I am also developing a new category of guests. We have "friends," "family," and "people who don't RSVP on time." I'm a control freak. I can't help it. Missing numbers and head counts that don't match up bug me.
A while back, Sweet T lamented the apparent inability of some guests to RSVP, or to give attending a wedding any more consideration than they would have given the kegger at Pi Kappa Alpha back in the day. I think part of the problem is that many twentysomethings may not have had much experience planning large events, and therefore don't have a strong grasp on things like the importance of RSVPs (yes, the "please respond by" date meant something) or how much it means to the couple if you can come. I've noticed that wedding IQ tends to increase drastically between the ages of about 22 and 30. My matron of honor, who got married right out of college, had to deal with some pretty crazy stuff from friends and guests who sort of didn't "get" the whole wedding thing (as in, "I can't wait to come to your wedding! It's OK if I bring my 4 housemates, right? You've never met them but I'm sure you'll love them"). Four years later, I've had far fewer annoyances to cope with.
For those who might need a bit of help navigating a wedding invitation, I humbly present Bride in Exile's Guide to Being a Delightful Wedding Guest: What to Do When You Get an Invitation
For the uninitiated: This is a wedding invitation. It requests the pleasure of your company at a marriage ceremony, followed by a reception. Image from DauphinePress.com.
1. RSVP promptly.
"Promptly" means "by the date indicated on the invitation, and preferably as soon as you decide whether or not you're attending." If you're like most of us, and you have giant piles of random papers and mail in your house, procrastinating on your RSVP card will probably mean it gets lost somewhere in those piles. So just drop the little card in the mail already, or call, or e-mail. Really, you have so many options, so why not take 3 minutes to let your friends know if you'll be there? (Note: even if you think the couple already knows you're coming/not coming, you still need to formally RSVP after you get the invitation. It will be really helpful to the hosts to hear official confirmation.)
Our guests were actually really great about this -- as of the RSVP deadline, only about 10% of RSVPs were missing, and many of those trickled in a day or two later. But I've definitely known other couples who had to call huge portions of the guest list to find out their head count. This adds stress and more work to the couple's already full plate.
If your plans haven't solidified by the RSVP deadline and you think you might be able to make it but aren't sure, talk to the couple and let them know what's going on -- but be aware that this kind of "maybe" RSVP is really only acceptable under extraordinary circumstances, e.g. if at the time of the wedding you will be 8.25 months pregnant (one of my friends RSVPd "yes, unless the baby is early!"). Otherwise, you're just being indecisive and annoying.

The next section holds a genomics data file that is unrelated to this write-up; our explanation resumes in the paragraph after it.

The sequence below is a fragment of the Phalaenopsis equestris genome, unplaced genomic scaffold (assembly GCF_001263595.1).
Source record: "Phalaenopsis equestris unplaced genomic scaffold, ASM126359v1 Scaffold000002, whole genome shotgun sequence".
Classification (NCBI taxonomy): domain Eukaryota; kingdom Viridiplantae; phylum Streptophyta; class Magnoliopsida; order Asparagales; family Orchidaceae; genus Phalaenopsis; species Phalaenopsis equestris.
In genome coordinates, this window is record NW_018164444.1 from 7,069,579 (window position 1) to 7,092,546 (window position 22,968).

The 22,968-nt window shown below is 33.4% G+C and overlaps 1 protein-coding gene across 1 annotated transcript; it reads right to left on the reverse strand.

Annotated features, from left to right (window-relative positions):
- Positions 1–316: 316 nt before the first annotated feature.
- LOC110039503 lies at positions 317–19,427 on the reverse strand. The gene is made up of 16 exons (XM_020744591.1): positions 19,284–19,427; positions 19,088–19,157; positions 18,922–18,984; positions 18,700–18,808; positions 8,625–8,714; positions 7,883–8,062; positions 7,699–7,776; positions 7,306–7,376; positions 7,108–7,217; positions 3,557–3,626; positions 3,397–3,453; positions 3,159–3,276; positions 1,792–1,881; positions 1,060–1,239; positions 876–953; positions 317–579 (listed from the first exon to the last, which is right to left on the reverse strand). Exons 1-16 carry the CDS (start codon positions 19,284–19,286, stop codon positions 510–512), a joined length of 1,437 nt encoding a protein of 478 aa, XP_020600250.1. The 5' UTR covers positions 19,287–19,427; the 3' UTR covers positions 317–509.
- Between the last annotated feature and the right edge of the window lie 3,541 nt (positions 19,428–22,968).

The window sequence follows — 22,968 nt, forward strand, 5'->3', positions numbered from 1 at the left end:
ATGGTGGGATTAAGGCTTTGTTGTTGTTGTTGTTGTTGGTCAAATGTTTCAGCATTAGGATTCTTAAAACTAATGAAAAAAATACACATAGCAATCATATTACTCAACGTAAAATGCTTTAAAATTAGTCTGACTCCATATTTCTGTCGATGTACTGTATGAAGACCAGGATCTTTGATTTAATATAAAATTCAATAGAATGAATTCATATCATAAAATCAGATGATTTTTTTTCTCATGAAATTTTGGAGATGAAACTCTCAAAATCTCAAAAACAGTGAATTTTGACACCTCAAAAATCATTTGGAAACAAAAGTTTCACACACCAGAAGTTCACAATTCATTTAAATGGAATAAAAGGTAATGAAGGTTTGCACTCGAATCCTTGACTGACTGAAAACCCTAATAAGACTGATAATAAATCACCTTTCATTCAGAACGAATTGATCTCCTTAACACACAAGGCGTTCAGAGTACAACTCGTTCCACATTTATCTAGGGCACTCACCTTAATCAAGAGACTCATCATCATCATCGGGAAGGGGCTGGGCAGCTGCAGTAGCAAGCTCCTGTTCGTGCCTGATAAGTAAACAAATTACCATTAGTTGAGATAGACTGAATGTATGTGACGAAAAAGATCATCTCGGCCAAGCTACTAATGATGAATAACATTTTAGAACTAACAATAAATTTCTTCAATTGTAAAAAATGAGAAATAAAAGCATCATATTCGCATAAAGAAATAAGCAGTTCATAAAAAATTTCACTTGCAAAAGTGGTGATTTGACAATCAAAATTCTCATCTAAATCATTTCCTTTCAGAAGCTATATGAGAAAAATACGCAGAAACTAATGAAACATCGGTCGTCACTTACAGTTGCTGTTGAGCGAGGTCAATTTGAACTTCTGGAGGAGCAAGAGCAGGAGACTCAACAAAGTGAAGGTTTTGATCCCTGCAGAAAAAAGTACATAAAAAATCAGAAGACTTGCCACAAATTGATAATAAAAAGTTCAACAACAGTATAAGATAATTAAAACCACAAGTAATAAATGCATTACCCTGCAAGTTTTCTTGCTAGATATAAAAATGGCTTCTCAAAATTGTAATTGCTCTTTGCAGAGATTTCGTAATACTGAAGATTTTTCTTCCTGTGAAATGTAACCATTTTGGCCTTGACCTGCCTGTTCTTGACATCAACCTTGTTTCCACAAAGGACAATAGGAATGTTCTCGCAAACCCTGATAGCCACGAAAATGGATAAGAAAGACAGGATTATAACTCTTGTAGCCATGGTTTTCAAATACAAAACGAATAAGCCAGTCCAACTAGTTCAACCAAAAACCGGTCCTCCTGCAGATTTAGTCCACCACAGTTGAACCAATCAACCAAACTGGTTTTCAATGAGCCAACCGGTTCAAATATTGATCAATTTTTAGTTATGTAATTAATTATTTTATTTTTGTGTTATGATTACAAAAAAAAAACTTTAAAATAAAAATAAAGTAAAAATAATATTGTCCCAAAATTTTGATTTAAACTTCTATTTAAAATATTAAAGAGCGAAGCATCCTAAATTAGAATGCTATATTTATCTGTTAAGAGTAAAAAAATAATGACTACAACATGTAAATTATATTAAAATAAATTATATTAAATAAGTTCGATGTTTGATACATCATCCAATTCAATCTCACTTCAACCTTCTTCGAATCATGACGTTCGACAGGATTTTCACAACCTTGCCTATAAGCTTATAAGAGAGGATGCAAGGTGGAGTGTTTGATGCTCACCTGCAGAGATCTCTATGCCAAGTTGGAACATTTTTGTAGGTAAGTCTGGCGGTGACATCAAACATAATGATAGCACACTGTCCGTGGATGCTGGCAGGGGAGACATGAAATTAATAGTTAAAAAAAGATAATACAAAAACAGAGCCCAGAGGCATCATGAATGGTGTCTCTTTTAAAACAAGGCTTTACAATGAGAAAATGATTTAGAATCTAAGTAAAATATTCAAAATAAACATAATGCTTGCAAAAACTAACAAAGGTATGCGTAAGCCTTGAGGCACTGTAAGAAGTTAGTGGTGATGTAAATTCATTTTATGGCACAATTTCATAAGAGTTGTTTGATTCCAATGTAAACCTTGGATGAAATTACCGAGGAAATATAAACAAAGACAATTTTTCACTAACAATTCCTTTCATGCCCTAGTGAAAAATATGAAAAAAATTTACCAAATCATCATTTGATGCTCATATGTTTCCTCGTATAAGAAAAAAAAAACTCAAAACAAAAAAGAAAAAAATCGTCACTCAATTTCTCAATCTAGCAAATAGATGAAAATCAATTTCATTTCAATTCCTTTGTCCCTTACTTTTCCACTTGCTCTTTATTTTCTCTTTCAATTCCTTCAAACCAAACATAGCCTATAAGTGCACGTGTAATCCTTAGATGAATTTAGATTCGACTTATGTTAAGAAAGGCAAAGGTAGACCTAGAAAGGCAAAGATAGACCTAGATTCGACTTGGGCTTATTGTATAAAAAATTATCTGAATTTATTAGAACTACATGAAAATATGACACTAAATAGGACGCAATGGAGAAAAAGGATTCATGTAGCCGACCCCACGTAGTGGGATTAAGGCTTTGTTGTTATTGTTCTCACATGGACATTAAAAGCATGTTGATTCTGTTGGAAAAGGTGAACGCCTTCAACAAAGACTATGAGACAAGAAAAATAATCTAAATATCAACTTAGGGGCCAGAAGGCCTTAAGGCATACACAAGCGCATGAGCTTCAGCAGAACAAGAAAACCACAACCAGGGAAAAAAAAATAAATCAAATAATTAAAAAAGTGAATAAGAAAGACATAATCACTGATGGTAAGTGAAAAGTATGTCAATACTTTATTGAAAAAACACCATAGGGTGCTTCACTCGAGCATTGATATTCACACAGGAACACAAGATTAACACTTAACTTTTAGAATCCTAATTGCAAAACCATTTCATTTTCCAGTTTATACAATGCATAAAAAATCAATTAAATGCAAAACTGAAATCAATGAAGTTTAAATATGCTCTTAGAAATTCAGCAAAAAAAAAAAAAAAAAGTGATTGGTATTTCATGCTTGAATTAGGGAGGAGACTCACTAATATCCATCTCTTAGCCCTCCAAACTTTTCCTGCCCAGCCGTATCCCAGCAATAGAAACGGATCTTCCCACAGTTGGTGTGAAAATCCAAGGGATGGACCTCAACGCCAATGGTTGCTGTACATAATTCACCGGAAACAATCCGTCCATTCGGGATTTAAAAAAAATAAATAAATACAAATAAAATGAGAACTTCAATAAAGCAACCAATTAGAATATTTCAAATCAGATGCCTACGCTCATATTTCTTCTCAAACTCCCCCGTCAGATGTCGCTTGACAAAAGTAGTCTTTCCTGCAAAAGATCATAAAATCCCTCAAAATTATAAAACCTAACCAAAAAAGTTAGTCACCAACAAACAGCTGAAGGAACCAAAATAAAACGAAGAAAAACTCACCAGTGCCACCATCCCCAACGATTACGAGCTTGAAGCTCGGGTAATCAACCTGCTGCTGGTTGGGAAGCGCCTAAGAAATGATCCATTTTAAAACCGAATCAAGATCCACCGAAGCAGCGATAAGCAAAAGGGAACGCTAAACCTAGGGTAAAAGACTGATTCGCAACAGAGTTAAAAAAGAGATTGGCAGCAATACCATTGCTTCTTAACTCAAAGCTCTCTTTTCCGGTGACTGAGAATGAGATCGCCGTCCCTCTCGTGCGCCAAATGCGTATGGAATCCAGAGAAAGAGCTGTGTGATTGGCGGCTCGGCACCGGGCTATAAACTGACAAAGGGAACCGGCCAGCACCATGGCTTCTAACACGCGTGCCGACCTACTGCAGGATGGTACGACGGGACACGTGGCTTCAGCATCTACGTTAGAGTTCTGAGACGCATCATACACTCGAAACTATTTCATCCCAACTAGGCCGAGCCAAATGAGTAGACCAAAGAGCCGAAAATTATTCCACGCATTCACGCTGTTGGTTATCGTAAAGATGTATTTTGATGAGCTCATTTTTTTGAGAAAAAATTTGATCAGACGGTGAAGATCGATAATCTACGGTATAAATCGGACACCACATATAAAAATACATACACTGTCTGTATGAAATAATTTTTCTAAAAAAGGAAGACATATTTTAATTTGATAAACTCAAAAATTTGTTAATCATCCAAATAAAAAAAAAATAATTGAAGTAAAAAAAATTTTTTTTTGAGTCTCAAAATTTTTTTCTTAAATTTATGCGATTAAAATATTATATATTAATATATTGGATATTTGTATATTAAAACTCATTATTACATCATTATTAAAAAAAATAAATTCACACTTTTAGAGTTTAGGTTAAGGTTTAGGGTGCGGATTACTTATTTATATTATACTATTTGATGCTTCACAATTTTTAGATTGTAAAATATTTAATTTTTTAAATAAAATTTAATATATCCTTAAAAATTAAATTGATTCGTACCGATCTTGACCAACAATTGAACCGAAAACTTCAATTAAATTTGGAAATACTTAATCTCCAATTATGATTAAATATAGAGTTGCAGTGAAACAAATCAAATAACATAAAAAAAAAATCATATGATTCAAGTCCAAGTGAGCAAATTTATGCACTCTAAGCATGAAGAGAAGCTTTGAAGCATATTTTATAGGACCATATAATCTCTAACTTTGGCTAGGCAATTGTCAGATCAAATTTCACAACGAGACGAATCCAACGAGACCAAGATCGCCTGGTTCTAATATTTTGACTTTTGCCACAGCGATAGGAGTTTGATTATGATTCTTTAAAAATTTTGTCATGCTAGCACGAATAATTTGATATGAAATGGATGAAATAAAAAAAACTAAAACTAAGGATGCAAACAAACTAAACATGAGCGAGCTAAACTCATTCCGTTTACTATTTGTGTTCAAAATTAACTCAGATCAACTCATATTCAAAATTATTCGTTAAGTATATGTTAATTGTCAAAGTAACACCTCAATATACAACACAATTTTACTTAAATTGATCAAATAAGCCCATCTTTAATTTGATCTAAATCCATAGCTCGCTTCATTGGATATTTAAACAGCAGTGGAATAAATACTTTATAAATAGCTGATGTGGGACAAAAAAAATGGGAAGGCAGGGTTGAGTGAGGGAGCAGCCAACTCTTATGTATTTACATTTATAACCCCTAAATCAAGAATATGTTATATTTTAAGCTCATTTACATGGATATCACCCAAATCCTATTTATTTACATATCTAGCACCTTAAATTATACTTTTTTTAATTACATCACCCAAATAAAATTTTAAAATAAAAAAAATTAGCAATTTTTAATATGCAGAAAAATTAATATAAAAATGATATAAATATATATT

2. Stick to your RSVP response.
The morning of my matron of honor's wedding, my beloved-but-sometimes-clueless younger brother, who had RSVP'd "yes," answered a call on his cell phone from my mom. She was also attending and wanted to know what time she should pick him up. Bro responded that he'd sort of forgotten about the wedding and thought he might just skip it. So I will quote my mom, semi-directly: "You have got to be kidding me. You don't RSVP 'yes' to a wedding, let the family pay for your meal, and then not show up because you 'don't feel like it.' This is not a frat party!" The next time I saw Bro, he was seated in the pews next to my mom wearing a jacket and tie. (Now *that's* parenting!)
So to echo my mom: weddings (or really any event where you're asked to RSVP) are not frat parties. Nor are they like that "Welcome Freshmen!" BBQ at the college dining hall. Extra people or missing people will be noticed, and will annoy your hosts. So if you said you'd be there, be there. (Obvious exceptions for births of babies, family emergencies, canceled flights, and other events beyond your control.) Don't decide to skip it in favor of the TV Movie of the Week or drinks with that cute girl in your office who you think might like you. Conversely, if you said you couldn't make it -- or worse, if you didn't bother to RSVP at all -- don't show up and expect dinner to be waiting for you.
3. If the wedding invitation is only addressed to you, don't assume you can bring a date.
The invitation is intended to invite the person or persons to whom it's addressed -- and no one else. If the envelope says "Miss Mary Smith and Guest," obviously it's cool if you bring a date. If it just says "Miss Mary Smith," please don't respond for two -- at least, not without checking with the couple first.
I am of the somewhat unpopular opinion that it's OK to call and ask if you can bring a date, provided that you are asking on behalf of a serious boyfriend/girlfriend. Econo Boy and I received several of these calls and said "yes" every time. But not all receptions will have extra space or extra room in the budget. If the bride or groom says "no, we're sorry, that won't work," don't whine or pout or bad-mouth the couple to your friends. You're a grown-up. Deal with it graciously, and either go alone or politely decline.
And for pete's sake, don't call the morning of the wedding and ask if it's OK that your new girlfriend is planning to "tag along." #1 also applies to asking about dates.
I'm a bit cranky. Can you tell? I think it's the giant pile of boxes I'm staring at right now. Moving is not fun.